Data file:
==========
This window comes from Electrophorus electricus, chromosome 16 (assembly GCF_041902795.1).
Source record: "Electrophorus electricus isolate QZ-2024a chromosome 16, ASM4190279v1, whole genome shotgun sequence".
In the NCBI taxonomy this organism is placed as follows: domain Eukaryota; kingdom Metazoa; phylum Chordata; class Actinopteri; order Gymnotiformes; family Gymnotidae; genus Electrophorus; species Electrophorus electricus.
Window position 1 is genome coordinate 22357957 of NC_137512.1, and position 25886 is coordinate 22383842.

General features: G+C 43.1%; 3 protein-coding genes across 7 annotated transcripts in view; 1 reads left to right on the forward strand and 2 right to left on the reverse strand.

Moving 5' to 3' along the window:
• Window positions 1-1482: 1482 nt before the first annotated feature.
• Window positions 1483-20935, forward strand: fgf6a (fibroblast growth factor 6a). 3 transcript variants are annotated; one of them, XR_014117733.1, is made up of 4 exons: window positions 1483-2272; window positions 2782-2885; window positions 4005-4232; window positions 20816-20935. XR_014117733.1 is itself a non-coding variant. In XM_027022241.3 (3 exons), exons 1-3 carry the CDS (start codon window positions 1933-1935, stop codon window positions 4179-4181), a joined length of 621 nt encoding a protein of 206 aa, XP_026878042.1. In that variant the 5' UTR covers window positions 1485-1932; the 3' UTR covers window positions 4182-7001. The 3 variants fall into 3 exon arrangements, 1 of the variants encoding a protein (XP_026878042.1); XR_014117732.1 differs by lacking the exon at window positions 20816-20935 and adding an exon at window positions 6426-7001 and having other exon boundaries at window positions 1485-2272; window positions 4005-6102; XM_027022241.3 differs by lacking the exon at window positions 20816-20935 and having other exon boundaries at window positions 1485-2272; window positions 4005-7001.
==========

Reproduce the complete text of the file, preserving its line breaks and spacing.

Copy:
This window comes from Electrophorus electricus, chromosome 16 (assembly GCF_041902795.1).
Source record: "Electrophorus electricus isolate QZ-2024a chromosome 16, ASM4190279v1, whole genome shotgun sequence".
In the NCBI taxonomy this organism is placed as follows: domain Eukaryota; kingdom Metazoa; phylum Chordata; class Actinopteri; order Gymnotiformes; family Gymnotidae; genus Electrophorus; species Electrophorus electricus.
Window position 1 is genome coordinate 22357957 of NC_137512.1, and position 25886 is coordinate 22383842.

General features: G+C 43.1%; 3 protein-coding genes across 7 annotated transcripts in view; 1 reads left to right on the forward strand and 2 right to left on the reverse strand.

Moving 5' to 3' along the window:
• Window positions 1-1482: 1482 nt before the first annotated feature.
• Window positions 1483-20935, forward strand: fgf6a (fibroblast growth factor 6a). 3 transcript variants are annotated; one of them, XR_014117733.1, is made up of 4 exons: window positions 1483-2272; window positions 2782-2885; window positions 4005-4232; window positions 20816-20935. XR_014117733.1 is itself a non-coding variant. In XM_027022241.3 (3 exons), exons 1-3 carry the CDS (start codon window positions 1933-1935, stop codon window positions 4179-4181), a joined length of 621 nt encoding a protein of 206 aa, XP_026878042.1. In that variant the 5' UTR covers window positions 1485-1932; the 3' UTR covers window positions 4182-7001. The 3 variants fall into 3 exon arrangements, 1 of the variants encoding a protein (XP_026878042.1); XR_014117732.1 differs by lacking the exon at window positions 20816-20935 and adding an exon at window positions 6426-7001 and having other exon boundaries at window positions 1485-2272; window positions 4005-6102; XM_027022241.3 differs by lacking the exon at window positions 20816-20935 and having other exon boundaries at window positions 1485-2272; window positions 4005-7001.